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Rubio To Hold Hearing On 'Sonic Attacks' On U.S. Diplomats In Cuba

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MIAMI (CBSMiami) -- Sen. Marco Rubio (R., Fla.) will hold the first open public hearing Tuesday on the mysterious sonic attacks on U.S. diplomats and other personnel in Cuba.

The hearing, scheduled to start at 10:00 a.m. is entitled "Attacks on U.S. Diplomats in Cuba: Response and Oversight."

The goal of the hearing is to establish the facts surrounding the attacks and conduct oversight over the State Department's handling of the attacks.

Three State Department officials are scheduled to testify. Francisco Palmieri, the acting assistant secretary for the western hemisphere; Todd Brown, diplomatic security assistant director for international programs; and Charles Rosenfarb, medical director of the Bureau of Medical Services.

The State Department claims its diplomats in Havana were subjected to some kind of attack that produced a range of physical symptoms including hearing loss, headaches and dizziness. Consequently, the State Department pulled out most of its embassy staff and expelled a number of Cuban diplomats from the U.S.

In a statement provided to CBSMiami, the State Department wrote, "The investigation into the attacks is ongoing.  We still do not have definitive answers on the source or cause of the attacks. As we've said previously, based on continued assessment of U.S. government personnel, 24 persons are confirmed to have experienced health effects.  The most recent medically-confirmed attack occurred August 21, 2017.  The State Department continues to be deeply concerned about the safety and security of our personnel.  We continue to remind the Cuban government of its obligations under the Vienna Convention."

The Cuban government has denied any involvement.

Sen. Jeff Flake (R., Ariz.) also said recently the US has found no evidence that American diplomats in Havana were the victims of attacks with an unknown weapon.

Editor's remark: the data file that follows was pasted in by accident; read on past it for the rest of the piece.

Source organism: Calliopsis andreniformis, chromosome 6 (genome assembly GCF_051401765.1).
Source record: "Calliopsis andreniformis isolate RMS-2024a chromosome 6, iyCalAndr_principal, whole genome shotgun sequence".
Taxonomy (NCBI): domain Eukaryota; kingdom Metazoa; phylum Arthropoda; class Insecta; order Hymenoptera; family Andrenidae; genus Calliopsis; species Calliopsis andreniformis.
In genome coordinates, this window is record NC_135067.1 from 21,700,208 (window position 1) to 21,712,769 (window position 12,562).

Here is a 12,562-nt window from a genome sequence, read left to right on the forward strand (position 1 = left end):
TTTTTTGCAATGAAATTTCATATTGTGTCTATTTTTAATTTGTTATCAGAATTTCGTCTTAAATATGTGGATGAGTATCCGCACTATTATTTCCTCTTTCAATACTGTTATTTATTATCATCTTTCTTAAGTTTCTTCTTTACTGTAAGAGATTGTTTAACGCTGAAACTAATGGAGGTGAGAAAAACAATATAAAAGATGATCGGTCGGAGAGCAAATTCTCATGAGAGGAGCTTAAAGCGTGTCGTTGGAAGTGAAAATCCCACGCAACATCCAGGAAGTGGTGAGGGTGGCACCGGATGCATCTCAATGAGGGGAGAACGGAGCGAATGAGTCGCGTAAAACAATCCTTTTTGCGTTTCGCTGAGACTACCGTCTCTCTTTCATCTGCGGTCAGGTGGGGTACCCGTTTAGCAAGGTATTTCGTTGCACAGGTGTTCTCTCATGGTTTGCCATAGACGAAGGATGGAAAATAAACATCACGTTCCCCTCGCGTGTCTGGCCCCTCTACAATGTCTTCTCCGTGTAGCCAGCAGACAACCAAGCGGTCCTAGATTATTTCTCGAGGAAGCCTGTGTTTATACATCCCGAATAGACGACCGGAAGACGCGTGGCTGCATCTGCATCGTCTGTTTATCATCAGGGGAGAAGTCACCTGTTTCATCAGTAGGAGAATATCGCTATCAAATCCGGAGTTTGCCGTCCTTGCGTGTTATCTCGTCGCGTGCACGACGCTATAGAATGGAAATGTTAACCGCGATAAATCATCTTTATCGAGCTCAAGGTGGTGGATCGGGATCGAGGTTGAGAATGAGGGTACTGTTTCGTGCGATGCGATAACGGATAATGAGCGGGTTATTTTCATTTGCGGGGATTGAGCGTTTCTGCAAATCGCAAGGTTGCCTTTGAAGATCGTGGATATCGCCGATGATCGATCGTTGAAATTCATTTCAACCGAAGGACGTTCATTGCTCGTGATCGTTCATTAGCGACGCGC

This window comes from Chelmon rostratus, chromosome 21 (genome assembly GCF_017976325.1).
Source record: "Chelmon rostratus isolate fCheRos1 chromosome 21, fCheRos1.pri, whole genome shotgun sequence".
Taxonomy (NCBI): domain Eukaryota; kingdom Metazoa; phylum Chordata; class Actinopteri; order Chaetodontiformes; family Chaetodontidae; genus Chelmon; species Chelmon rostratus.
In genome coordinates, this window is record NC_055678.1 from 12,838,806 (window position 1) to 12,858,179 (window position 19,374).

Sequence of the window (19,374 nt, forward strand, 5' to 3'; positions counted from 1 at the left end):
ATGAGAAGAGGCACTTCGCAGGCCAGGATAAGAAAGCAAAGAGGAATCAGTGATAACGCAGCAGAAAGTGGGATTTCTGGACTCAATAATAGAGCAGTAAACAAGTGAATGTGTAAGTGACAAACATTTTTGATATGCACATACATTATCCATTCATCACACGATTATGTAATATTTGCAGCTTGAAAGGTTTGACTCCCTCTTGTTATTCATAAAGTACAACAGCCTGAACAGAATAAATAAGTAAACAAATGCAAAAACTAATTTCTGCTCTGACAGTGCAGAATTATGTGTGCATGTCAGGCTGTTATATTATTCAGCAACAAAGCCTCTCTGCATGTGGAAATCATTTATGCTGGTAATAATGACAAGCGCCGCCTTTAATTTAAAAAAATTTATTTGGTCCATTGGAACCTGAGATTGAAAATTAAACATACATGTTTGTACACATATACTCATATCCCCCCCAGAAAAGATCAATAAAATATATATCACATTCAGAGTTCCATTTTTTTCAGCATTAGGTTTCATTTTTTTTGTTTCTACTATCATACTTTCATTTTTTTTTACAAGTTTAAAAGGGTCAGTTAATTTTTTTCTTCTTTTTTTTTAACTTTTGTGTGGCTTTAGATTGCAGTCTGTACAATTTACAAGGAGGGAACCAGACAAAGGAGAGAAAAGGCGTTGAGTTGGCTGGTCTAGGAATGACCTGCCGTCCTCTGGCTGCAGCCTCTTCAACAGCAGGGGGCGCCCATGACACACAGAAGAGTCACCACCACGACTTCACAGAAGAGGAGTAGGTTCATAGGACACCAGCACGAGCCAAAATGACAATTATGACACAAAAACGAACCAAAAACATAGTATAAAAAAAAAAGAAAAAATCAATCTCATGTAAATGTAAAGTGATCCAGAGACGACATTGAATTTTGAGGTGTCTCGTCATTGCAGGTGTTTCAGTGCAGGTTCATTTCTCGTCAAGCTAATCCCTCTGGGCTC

Flake, a Senate Foreign Relations Committee member and a longtime leading advocate of normalizing ties with Cuba, met Friday with high-ranking Cuban officials including Foreign Minister Bruno Rodriguez and officials from the Interior Ministry, which oversees domestic security and works with foreign law-enforcement agencies.

The Cubans told Flake the FBI has told them that, after four trips to Cuba, its agents have found no evidence that mysterious illnesses suffered by U.S. diplomats were the result of attacks.

Flake told The Associated Press on Saturday morning that classified briefings from U.S. officials have left him with no reason to doubt the Cuban account, although he declined to discuss the contents of those briefings.

Sen. Rubio took to Twitter on Sunday to push back against Flake's comments.

"It's a documented FACT that 24 U.S. government officials and spouses were victims of some sort of sophisticated attack with stationed in Havana," Rubio tweeted Sunday.

"Any U.S. official briefed on matter knows full well that while method of attack still in question, that attacks & injuries occurred isn't," he added in another tweet.

His final tweet reads: It is impossible to conduct 24 separate & sophisticated attacks on U.S. Govt personnel in Havana without #CastroRegime knowing about it.

Secretary of State Rex Tillerson has said he's "convinced these were targeted attacks," but the U.S. doesn't know who's behind them.

Cuba has decried the reductions as an unjustified blow to U.S.-Cuban relations that were restored under President Barack Obama.

Flake, one of President Donald Trump's toughest Republican critics, announced last year that he would not seek re-election as Senator from Arizona. He has not ruled out running against Trump in 2020.

Several of the 24 U.S. diplomats and spouses reported hearing loud, mysterious sounds followed by hearing loss and ear-ringing, leading some U.S. officials to describe the incidents as "sonic attacks." But officials are now carefully avoiding that term.

Medical testing has revealed that some embassy workers had apparent abnormalities in their white matter tracts that let different parts of the brain communicate, several U.S. officials said, and acoustic waves have never been shown to alter those tracts.


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